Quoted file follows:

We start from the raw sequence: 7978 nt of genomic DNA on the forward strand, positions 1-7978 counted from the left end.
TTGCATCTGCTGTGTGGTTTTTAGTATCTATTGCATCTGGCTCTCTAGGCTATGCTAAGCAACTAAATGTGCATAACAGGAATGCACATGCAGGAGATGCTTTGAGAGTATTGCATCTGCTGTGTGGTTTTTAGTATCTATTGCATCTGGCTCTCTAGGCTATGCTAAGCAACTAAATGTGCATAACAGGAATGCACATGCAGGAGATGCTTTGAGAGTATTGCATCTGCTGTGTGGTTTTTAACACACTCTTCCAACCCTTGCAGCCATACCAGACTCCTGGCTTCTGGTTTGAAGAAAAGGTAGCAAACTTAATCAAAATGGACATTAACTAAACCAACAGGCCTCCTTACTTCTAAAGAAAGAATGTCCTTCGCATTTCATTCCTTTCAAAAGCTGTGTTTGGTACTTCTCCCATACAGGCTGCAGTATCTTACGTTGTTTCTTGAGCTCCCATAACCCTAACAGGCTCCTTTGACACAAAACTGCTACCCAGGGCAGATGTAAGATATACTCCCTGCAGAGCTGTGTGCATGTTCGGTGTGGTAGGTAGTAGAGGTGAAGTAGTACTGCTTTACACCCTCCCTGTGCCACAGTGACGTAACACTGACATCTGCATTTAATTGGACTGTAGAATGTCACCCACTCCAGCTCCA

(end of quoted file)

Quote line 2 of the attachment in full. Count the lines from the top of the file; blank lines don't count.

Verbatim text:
TTGCATCTGCTGTGTGGTTTTTAGTATCTATTGCATCTGGCTCTCTAGGCTATGCTAAGCAACTAAATGTGCATAACAGGAATGCACATGCAGGAGATGCTTTGAGAGTATTGCATCTGCTGTGTGGTTTTTAGTATCTATTGCATCTGGCTCTCTAGGCTATGCTAAGCAACTAAATGTGCATAACAGGAATGCACATGCAGGAGATGCTTTGAGAGTATTGCATCTGCTGTGTGGTTTTTAACACACTCTTCCAACCCTTGCAGCCATACCAGACTCCTGGCTTCTGGTTTGAAGAAAAGGTAGCAAACTTAATCAAAATGGACATTAACTAAACCAACAGGCCTCCTTACTTCTAAAGAAAGAATGTCCTTCGCATTTCATTCCTTTCAAAAGCTGTGTTTGGTACTTCTCCCATACAGGCTGCAGTATCTTACGTTGTTTCTTGAGCTCCCATAACCCTAACAGGCTCCTTTGACACAAAACTGCTACCCAGGGCAGATGTAAGATATACTCCCTGCAGAGCTGTGTGCATGTTCGGTGTGGTAGGTAGTAGAGGTGAAGTAGTACTGCTTTACACCCTCCCTGTGCCACAGTGACGTAACACTGACATCTGCATTTAATTGGACTGTAGAATGTCACCCACTCCAGCTCCA